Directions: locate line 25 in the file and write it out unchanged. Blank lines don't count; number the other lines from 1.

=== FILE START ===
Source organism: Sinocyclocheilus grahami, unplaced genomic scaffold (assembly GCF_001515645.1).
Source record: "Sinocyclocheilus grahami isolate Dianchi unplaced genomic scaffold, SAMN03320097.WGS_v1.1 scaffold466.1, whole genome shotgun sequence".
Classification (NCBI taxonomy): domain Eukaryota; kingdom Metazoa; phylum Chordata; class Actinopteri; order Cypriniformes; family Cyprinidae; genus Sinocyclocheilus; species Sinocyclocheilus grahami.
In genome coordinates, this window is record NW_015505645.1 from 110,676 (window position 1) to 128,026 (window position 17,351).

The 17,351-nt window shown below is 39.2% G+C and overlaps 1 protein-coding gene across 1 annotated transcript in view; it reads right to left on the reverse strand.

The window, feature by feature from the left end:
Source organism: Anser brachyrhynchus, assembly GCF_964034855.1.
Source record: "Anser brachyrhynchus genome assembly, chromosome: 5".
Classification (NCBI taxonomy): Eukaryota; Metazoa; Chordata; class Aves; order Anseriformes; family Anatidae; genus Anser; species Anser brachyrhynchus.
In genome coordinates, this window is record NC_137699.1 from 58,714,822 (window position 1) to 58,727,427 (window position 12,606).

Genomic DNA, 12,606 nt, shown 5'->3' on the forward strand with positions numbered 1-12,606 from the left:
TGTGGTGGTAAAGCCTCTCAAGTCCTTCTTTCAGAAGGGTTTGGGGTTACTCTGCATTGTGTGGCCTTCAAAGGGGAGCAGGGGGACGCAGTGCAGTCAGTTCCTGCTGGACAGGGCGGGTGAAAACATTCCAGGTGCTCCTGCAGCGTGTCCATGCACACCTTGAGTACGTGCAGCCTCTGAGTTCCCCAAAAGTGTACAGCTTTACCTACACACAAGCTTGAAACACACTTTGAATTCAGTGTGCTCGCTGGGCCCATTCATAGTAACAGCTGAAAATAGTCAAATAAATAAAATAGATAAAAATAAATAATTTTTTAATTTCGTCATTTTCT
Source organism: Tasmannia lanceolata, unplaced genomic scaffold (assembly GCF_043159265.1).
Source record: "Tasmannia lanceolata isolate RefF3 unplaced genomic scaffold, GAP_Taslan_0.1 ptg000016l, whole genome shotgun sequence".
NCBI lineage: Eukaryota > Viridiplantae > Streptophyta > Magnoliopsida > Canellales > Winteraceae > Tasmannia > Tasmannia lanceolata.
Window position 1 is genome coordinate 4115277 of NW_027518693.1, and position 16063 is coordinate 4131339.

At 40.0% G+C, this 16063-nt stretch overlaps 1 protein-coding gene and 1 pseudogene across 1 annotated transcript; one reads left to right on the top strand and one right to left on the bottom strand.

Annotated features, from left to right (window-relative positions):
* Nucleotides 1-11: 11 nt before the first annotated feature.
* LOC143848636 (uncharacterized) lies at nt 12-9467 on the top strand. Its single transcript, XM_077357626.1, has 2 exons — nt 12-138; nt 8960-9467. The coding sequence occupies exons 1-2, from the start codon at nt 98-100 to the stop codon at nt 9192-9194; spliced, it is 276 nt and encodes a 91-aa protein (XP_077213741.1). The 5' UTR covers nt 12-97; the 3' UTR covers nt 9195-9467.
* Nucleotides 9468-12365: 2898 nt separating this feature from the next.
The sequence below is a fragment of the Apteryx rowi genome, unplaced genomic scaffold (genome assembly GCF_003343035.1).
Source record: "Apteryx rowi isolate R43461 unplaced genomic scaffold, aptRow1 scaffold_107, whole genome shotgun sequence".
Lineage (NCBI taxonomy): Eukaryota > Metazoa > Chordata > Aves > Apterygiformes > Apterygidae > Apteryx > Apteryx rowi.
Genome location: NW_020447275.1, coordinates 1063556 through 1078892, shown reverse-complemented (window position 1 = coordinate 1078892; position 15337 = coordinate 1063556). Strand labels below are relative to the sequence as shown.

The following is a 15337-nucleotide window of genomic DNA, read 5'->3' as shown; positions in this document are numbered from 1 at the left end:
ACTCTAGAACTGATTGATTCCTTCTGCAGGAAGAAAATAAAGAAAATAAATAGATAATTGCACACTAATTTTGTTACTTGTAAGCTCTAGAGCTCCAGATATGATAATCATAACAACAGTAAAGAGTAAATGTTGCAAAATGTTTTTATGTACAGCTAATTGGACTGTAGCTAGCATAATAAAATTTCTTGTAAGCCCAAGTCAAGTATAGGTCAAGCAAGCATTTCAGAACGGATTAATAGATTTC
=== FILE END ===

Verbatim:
Genome location: NW_020447275.1, coordinates 1063556 through 1078892, shown reverse-complemented (window position 1 = coordinate 1078892; position 15337 = coordinate 1063556). Strand labels below are relative to the sequence as shown.